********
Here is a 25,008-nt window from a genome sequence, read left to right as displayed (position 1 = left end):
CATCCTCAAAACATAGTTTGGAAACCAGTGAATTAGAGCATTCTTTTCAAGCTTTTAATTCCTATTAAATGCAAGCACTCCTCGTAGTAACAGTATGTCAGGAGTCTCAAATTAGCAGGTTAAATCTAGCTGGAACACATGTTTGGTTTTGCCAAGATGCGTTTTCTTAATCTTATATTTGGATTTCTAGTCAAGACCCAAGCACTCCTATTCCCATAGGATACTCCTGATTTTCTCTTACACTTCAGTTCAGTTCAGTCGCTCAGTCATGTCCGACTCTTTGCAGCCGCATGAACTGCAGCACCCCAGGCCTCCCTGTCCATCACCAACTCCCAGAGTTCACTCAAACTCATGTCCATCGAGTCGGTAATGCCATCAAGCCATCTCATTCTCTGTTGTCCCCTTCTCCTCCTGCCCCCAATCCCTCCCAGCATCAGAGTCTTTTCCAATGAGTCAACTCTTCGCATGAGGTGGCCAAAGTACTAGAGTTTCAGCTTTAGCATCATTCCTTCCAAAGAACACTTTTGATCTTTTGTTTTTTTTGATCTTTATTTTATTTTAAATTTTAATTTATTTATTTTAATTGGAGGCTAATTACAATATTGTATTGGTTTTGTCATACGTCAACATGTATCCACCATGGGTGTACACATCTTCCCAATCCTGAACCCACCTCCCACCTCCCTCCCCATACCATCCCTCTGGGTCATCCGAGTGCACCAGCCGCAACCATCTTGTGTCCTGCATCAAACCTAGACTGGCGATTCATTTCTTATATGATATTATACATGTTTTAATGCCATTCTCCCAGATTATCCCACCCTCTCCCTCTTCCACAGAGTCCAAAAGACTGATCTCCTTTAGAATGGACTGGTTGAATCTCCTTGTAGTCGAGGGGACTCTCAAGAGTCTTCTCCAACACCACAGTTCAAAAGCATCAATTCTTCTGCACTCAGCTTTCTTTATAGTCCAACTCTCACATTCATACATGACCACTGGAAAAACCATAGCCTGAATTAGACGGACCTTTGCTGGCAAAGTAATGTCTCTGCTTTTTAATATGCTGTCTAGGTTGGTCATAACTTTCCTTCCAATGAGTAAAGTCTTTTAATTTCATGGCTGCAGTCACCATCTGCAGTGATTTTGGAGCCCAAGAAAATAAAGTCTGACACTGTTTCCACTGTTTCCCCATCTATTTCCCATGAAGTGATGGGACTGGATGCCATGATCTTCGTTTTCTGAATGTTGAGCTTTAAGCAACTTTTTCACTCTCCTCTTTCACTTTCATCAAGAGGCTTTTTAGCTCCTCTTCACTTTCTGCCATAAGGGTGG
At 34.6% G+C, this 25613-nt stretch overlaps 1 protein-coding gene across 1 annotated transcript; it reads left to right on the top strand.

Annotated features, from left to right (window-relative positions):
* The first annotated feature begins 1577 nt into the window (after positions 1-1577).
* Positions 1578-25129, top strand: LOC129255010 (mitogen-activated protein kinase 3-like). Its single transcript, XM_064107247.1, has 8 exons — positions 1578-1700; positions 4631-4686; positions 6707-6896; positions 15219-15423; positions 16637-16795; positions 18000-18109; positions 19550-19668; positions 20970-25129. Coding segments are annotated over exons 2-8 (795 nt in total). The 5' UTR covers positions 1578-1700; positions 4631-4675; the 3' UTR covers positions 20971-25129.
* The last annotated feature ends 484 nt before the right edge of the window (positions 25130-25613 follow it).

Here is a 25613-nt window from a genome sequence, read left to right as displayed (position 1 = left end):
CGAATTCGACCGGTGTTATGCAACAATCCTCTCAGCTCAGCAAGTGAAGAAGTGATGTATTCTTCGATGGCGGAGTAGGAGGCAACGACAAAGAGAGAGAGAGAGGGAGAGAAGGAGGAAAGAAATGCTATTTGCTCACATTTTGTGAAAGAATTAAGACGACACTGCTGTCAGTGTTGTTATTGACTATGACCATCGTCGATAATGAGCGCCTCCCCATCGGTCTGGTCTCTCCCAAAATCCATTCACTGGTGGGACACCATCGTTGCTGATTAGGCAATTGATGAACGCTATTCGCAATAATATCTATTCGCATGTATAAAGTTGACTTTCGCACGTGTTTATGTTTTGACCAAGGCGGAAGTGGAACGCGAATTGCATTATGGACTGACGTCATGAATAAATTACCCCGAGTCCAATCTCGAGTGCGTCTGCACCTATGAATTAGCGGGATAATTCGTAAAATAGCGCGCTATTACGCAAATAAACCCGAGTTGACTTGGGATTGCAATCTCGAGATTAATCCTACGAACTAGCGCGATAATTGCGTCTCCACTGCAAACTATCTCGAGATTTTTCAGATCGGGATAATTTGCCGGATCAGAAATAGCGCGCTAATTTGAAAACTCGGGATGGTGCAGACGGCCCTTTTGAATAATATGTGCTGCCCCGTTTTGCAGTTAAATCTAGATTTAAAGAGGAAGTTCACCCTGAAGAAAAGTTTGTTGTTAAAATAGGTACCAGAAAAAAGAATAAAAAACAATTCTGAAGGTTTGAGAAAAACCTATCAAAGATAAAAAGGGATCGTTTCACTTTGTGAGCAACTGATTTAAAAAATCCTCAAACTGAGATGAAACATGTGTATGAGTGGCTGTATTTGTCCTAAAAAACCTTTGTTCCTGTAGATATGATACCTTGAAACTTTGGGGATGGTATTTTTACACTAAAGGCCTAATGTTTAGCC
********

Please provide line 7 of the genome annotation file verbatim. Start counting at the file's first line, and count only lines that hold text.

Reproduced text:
* The last annotated feature ends 484 nt before the right edge of the window (positions 25130-25613 follow it).